It is hard to remember a group that rocketed to the top the way Culture Club did. Do You Really Want To Hurt Mezoomed to No. 1 on the pop music charts in 51 countries when it was released in 1982. The following year Karma Chameleon sold a million copies in three weeks in Britain alone, and Culture Club was named “Best British Group” by the national record industry. The most fervent accolades were reserved for that strange hothouse plant, lead singer Boy George, 25, who was said by no less than Rod Stewart to have “the most soulful voice I have heard in years.” Culture Club appeared to be on an absolute roll. Then, suddenly, its own karma turned chameleon. After racking up seven Top 10 singles with their first two LPs, the group barely eked one tune into the No. 17 spot with its third. Culture Club was reportedly jeered offstage in Athens, and then returned home to discover that the group had been excluded from Bob Geldof’s Live Aid concert.
The latest news from London is that Boy George may have continued that downward spiral into heroin addiction. Certainly Scotland Yard appears to think so. Last Tuesday, in one of a series of drug raids, police broke into the singer’s posh digs. George was nowhere to be found, nor could the police find any drugs. In another raid, however, they rounded up Marilyn, the singer’s transvestite friend, and booked him for heroin possession. Kevin O’Dowd, one of George’s four brothers, and three other people have been charged with conspiracy to supply heroin to George. Although no warrant was issued for George’s arrest, detectives pointedly appealed for him to come forward.
The arrests comprised a denouement of sorts for a scandal that had been gathering force since Boy’s youngest brother, David O’Dowd, first publicized the singer’s alleged drug problem. A 21-year-old rock photographer, David told the London San two weeks ago that his big brother had a $1,200-a-day habit. “He just sits in his house taking heroin,” said David, adding that George had lost 56 pounds, his teeth had started to rot, and a doctor had warned the singer’s fear-riven family that he may have just a few months to live. “We’ve just been waiting for a phone call from a reporter to tell us George has been found dead from a drug overdose,” said David, who added that he had received no money for the tabloid revelations: “The only reward I want is my brother back—his habit is destroying my family.”
George’s response to his brother’s accusation verged on the bizarre, and some saw in it symptoms of drug-induced mood swings. “I’m an out-and-out heroin junkie,” he told one reporter, apparently confirming the rumors that have swept through music industry circles in London and New York. “You don’t have to be a doctor to look at me and know I’m dying.” But by the evening of the same day, George seemed to have changed his tune. Gerald, still another of Boy’s younger brothers, began heatedly telling everyone that the problem had been “exaggerated.” Perhaps inspired by this closing of familial ranks behind him, George went on British television and told the world that far from being a heroin addict he didn’t even dabble in drugs. He’d lost so much weight “because of the press. They kept calling me a fat pig, so I decided to be a thin pig.” Indeed, George blamed the press for the whole imbroglio. “I just think I’m very cocky, arrogant, very clear. I’m a clever dick [smart aleck], and basically they are getting back at me.”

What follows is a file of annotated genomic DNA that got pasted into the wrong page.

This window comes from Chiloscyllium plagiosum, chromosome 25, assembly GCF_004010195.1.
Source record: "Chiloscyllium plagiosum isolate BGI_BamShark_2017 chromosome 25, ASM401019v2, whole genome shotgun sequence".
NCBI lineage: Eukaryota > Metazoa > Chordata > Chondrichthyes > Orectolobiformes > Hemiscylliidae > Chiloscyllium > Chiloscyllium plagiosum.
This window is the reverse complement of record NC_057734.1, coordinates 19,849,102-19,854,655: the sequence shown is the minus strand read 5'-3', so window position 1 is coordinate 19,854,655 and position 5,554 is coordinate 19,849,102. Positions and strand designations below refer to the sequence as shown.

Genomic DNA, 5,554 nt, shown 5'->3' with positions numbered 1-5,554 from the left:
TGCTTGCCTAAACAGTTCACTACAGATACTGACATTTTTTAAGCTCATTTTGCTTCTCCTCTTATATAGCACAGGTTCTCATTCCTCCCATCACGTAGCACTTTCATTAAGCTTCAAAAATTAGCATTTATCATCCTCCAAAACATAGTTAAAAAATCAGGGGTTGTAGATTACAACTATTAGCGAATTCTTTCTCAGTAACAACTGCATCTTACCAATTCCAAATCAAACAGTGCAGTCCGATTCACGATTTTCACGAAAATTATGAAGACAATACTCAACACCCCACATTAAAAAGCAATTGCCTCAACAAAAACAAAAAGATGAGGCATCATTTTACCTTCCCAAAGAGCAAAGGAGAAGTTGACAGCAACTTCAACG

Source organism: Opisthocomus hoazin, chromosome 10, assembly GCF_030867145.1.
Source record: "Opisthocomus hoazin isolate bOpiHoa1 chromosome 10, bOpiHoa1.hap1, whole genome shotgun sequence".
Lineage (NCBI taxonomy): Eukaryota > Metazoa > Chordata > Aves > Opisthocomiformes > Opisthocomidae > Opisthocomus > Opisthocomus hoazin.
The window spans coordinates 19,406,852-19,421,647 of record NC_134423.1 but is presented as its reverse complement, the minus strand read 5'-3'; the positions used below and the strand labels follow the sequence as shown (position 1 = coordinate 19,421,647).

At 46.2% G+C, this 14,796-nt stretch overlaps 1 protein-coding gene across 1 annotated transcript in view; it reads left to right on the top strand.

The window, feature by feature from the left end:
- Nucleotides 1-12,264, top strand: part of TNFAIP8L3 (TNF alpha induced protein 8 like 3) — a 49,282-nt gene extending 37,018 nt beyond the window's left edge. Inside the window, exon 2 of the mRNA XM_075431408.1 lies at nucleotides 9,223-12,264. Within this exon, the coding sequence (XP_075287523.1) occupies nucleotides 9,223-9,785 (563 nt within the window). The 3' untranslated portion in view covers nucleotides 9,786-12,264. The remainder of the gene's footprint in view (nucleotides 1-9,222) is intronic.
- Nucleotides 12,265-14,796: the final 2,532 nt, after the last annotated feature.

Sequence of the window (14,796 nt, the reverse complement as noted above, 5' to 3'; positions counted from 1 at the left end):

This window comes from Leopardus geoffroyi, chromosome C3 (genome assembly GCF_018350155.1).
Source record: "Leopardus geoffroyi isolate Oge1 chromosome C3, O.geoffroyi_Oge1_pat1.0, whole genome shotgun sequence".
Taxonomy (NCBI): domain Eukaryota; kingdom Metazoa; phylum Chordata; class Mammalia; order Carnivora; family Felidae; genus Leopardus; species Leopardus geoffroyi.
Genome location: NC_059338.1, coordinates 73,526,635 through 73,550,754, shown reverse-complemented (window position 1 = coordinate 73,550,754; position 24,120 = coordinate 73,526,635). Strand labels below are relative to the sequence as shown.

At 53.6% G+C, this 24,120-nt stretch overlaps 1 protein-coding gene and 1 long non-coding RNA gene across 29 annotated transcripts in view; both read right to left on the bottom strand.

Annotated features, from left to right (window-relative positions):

The press had little to do, however, with the wavering fortunes of Culture Club, which brother David believes propelled Boy George into drug use. Other sources declare it was George’s distress over the breakup of his close friendship with Culture Club drummer Jon Moss that had led him to heroin. Though Moss has denied any sexual element in their relationship, George suggested there was. “I really love Jon,” he told one interviewer. “Jon makes me cry a hell of a lot.”
Rumors that George was sick first began to surface in April (“Killer Disease Hits Boy George,” screamed one headline over a story that speculated he had amoebic dysentery). Then in June, photographer David Levine reported a photo session during which George borrowed $200 to buy cocaine. The photographer’s story included an emotional plea to George: “For God’s sake, give up drugs before they kill you.”
But George’s downfall may have begun long before that. According to brother David, it was on a visit to New York in January of last year, while fleeing the band’s failure and hanging out with his pal Marilyn, that he crossed the border from cocaine to heroin. “When he came back I asked him what he’d done [in the way of drugs] and he told me, ‘David, I don’t remember a thing. I’m lucky to be alive.’ ”
David apparently felt he was too, and having no success talking his brother out of his drug problem, he said, he felt bound by familial duty to go public. The singer, who phoned his brother after the article came out, appeared to concede that, to a point. “George just said he loved me,” David reported. “But he would never speak to me again for the rest of his life.” The last word from London suggested that Boy George could have his outspoken brother to thank for the rest of his life. A day after Scotland Yard issued its appeal for George to come forward, his record company confirmed that he was under 24-hour medical treatment. Said David: “We hope it will save his life.”